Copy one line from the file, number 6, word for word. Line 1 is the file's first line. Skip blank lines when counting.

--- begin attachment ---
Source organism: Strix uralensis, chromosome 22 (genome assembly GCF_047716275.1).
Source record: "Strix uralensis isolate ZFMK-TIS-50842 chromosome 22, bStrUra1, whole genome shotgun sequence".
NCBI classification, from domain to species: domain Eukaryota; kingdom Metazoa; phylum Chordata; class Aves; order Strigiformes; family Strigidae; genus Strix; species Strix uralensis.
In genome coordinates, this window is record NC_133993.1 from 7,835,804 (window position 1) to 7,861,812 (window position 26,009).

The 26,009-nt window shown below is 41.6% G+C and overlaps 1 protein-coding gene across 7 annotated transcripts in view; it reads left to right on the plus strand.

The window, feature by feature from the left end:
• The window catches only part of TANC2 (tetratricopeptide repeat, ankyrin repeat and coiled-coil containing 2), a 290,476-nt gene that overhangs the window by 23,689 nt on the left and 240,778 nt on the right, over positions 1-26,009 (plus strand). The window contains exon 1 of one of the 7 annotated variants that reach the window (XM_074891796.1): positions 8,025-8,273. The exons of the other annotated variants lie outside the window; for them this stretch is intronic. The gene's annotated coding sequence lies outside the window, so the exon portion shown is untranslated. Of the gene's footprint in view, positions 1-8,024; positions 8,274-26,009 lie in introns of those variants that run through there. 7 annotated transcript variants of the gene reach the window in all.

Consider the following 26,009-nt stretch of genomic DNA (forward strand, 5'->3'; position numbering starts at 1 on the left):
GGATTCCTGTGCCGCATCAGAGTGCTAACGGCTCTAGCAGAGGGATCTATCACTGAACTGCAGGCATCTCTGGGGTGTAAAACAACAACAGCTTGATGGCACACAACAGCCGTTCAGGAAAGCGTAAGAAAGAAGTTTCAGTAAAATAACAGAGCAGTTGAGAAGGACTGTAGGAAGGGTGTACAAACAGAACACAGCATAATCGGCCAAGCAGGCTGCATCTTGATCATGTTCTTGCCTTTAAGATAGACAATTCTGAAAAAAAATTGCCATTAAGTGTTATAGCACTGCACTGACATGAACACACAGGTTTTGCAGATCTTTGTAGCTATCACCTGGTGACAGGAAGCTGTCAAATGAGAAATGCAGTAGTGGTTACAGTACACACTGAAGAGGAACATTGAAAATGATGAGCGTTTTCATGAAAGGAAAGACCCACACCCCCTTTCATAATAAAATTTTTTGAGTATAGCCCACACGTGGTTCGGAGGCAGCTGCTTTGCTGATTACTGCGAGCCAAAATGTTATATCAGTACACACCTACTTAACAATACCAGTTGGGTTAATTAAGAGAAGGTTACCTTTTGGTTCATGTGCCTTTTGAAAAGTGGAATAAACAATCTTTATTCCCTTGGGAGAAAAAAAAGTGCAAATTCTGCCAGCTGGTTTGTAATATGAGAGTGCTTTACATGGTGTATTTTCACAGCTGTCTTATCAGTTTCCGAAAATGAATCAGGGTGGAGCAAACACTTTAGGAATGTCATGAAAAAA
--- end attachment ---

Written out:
The window, feature by feature from the left end: